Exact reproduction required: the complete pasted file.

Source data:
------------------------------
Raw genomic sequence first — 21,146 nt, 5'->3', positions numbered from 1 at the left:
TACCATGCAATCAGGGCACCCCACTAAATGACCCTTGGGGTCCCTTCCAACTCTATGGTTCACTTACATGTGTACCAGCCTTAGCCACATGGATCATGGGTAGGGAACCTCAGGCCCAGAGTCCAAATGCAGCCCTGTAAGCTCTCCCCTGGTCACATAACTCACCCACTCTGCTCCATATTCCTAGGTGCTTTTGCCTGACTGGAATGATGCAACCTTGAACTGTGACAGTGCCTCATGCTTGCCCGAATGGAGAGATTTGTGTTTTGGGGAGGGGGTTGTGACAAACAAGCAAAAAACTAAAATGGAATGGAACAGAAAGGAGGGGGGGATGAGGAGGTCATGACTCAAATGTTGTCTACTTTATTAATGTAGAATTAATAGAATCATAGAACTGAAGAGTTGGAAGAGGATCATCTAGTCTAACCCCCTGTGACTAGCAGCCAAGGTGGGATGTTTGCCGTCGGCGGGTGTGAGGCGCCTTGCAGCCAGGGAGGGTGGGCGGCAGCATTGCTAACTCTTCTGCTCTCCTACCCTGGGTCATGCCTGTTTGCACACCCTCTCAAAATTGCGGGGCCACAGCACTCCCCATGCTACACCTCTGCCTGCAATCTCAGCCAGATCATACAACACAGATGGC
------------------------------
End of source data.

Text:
Raw genomic sequence first — 21,146 nt, 5'->3', positions numbered from 1 at the left:
TACCATGCAATCAGGGCACCCCACTAAATGACCCTTGGGGTCCCTTCCAACTCTATGGTTCACTTACATGTGTACCAGCCTTAGCCACATGGATCATGGGTAGGGAACCTCAGGCCCAGAGTCCAAATGCAGCCCTGTAAGCTCTCCCCTGGTCACATAACTCACCCACTCTGCTCCATATTCCTAGGTGCTTTTGCCTGACTGGAATGATGCAACCTTGAACTGTGACAGTGCCTCATGCTTGCCCGAATGGAGAGATTTGTGTTTTGGGGAGGGGGTTGTGACAAACAAGCAAAAAACTAAAATGGAATGGAACAGAAAGGAGGGGGGGATGAGGAGGTCATGACTCAAATGTTGTCTACTTTATTAATGTAGAATTAATAGAATCATAGAACTGAAGAGTTGGAAGAGGATCATCTAGTCTAACCCCCTGTGACTAGCAGCCAAGGTGGGATGTTTGCCGTCGGCGGGTGTGAGGCGCCTTGCAGCCAGGGAGGGTGGGCGGCAGCATTGCTAACTCTTCTGCTCTCCTACCCTGGGTCATGCCTGTTTGCACACCCTCTCAAAATTGCGGGGCCACAGCACTCCCCATGCTACACCTCTGCCTGCAATCTCAGCCAGATCATACAACACAGATGGC